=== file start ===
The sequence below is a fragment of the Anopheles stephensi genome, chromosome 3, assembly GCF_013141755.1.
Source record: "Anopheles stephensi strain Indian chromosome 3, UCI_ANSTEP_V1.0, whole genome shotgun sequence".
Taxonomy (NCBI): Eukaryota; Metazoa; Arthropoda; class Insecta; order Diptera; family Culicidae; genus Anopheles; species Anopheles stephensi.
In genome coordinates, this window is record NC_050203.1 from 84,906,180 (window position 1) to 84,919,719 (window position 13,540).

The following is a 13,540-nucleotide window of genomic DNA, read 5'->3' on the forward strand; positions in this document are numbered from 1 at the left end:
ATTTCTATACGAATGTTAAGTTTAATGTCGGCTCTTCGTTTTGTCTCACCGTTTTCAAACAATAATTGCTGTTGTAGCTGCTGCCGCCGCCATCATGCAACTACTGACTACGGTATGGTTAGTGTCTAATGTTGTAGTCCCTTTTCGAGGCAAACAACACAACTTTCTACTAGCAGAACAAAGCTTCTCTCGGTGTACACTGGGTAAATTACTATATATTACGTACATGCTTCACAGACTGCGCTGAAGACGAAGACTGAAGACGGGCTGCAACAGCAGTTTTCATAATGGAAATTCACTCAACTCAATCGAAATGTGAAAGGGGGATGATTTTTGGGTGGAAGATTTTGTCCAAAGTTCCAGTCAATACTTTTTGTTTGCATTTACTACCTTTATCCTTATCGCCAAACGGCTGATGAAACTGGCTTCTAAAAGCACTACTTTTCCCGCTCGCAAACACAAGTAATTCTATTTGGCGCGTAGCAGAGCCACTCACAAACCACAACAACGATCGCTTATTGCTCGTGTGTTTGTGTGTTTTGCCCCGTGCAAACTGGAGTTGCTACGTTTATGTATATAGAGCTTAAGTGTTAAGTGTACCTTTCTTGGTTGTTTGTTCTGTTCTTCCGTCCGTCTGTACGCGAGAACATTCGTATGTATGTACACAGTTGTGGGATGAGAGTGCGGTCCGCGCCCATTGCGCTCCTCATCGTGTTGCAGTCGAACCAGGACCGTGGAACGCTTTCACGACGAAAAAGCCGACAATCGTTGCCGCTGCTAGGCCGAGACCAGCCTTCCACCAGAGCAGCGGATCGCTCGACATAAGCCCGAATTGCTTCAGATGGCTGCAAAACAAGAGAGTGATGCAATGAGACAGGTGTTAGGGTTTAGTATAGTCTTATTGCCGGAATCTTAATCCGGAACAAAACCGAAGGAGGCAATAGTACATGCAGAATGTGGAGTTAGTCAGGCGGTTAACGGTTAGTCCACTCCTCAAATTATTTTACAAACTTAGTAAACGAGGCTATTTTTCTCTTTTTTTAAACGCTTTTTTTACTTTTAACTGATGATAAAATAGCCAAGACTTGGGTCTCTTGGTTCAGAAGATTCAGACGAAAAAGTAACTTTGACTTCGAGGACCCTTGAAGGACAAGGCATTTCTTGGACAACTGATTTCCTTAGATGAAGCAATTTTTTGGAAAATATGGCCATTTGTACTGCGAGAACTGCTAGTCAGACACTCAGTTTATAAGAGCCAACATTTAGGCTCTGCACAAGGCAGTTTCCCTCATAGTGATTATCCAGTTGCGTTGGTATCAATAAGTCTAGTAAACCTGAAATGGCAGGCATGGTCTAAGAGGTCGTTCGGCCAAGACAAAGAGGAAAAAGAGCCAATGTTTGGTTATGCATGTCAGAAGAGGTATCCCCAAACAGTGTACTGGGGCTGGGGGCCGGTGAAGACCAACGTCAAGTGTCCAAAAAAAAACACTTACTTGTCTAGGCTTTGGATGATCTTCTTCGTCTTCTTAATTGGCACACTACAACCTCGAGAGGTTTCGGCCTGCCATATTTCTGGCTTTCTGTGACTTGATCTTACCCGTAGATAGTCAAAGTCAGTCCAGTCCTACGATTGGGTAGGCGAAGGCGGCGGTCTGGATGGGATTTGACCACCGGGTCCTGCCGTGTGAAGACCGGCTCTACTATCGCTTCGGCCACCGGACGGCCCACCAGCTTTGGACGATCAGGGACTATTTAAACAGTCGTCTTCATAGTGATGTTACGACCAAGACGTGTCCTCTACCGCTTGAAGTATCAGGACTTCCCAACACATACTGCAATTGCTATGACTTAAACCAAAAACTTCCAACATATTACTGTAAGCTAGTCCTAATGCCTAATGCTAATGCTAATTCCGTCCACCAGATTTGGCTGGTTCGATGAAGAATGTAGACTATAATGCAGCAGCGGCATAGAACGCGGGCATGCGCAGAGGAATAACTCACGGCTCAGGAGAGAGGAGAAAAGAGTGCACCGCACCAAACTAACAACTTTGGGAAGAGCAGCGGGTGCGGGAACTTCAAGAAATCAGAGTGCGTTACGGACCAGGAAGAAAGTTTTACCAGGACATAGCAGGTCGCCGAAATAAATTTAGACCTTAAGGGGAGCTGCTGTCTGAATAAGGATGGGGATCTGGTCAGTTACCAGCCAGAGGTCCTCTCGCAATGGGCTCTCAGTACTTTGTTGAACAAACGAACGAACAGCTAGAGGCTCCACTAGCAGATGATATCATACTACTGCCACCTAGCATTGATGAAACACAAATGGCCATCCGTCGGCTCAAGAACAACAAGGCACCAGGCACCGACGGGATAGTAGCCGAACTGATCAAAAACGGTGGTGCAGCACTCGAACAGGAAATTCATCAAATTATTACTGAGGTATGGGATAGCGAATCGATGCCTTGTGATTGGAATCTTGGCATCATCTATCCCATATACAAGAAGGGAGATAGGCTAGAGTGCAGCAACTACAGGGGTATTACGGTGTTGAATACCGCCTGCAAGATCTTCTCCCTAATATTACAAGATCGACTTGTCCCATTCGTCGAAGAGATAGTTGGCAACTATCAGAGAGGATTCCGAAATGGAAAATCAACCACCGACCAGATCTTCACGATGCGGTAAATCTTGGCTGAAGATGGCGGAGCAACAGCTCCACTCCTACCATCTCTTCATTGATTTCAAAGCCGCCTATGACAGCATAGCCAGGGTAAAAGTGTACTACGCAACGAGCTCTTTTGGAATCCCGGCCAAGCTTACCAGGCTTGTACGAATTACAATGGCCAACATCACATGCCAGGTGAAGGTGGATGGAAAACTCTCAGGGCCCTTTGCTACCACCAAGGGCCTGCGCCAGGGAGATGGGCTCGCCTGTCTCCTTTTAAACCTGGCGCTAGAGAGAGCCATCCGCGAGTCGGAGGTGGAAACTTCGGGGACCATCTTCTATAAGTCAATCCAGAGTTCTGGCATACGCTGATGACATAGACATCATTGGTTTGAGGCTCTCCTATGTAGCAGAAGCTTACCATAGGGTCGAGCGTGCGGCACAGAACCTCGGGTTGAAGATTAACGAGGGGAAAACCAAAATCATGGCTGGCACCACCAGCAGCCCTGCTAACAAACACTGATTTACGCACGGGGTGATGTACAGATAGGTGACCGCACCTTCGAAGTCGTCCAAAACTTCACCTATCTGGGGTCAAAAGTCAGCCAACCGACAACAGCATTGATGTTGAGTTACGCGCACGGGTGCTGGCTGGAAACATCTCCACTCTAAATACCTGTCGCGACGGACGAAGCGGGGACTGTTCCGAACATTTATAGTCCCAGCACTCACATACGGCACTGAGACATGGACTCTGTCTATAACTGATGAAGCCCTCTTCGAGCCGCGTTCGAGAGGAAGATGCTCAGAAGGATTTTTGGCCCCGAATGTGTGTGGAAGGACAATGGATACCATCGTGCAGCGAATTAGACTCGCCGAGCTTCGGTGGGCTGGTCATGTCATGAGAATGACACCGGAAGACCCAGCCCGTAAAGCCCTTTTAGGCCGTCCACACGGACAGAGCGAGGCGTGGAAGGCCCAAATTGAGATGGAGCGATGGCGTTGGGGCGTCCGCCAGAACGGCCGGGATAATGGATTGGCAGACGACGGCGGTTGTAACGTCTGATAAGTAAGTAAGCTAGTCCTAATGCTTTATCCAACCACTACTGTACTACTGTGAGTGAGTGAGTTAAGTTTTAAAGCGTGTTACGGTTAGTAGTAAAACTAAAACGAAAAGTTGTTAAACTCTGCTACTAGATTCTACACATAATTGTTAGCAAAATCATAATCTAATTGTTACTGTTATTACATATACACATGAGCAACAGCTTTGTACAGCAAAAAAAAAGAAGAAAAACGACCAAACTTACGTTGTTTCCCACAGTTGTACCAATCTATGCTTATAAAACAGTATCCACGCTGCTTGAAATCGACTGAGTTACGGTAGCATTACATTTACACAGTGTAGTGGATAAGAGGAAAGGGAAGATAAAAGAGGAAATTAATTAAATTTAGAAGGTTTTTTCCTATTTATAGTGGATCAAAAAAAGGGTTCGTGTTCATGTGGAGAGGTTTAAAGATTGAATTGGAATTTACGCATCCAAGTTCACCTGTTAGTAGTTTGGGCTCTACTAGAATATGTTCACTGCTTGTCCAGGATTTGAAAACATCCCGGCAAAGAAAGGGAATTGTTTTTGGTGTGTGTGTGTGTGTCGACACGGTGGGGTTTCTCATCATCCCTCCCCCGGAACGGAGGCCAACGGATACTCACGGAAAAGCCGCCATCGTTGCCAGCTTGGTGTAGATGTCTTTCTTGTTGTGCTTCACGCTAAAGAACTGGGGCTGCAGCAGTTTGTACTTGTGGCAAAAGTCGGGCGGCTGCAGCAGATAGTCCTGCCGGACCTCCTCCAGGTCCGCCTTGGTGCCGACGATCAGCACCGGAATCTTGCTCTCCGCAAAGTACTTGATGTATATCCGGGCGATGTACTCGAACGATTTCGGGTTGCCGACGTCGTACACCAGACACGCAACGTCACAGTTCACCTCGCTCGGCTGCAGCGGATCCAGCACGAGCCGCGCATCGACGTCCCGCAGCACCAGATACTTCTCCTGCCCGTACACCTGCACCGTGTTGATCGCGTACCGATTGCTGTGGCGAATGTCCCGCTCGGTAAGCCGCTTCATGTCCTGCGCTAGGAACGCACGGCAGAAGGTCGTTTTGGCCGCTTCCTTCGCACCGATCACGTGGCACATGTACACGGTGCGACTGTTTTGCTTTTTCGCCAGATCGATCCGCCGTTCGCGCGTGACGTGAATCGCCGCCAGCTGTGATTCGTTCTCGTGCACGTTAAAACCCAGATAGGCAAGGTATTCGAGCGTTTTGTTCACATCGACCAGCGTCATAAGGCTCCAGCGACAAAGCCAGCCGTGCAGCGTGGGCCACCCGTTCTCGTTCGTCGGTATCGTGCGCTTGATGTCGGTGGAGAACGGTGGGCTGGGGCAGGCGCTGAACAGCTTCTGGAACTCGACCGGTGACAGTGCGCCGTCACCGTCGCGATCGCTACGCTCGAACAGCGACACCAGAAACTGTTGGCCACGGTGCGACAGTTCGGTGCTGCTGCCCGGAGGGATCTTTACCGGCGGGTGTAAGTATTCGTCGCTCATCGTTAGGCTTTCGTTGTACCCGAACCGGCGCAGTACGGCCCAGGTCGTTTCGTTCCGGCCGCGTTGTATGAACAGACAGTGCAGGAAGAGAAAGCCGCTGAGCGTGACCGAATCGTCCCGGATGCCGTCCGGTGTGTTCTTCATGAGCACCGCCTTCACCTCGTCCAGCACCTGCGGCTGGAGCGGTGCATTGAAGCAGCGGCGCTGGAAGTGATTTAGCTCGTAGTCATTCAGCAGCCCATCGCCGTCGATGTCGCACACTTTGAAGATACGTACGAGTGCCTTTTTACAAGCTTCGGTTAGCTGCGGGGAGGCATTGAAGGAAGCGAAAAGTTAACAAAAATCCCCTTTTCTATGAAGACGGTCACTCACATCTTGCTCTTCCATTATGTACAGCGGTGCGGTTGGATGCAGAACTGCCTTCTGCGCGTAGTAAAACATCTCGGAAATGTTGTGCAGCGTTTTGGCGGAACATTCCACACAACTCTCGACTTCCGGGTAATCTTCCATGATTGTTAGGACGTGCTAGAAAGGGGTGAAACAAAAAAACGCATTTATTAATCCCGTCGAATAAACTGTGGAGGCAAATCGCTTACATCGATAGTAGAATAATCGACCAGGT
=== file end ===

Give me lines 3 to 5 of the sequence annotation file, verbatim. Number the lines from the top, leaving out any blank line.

Taxonomy (NCBI): Eukaryota; Metazoa; Arthropoda; class Insecta; order Diptera; family Culicidae; genus Anopheles; species Anopheles stephensi.
In genome coordinates, this window is record NC_050203.1 from 84,906,180 (window position 1) to 84,919,719 (window position 13,540).

The following is a 13,540-nucleotide window of genomic DNA, read 5'->3' on the forward strand; positions in this document are numbered from 1 at the left end: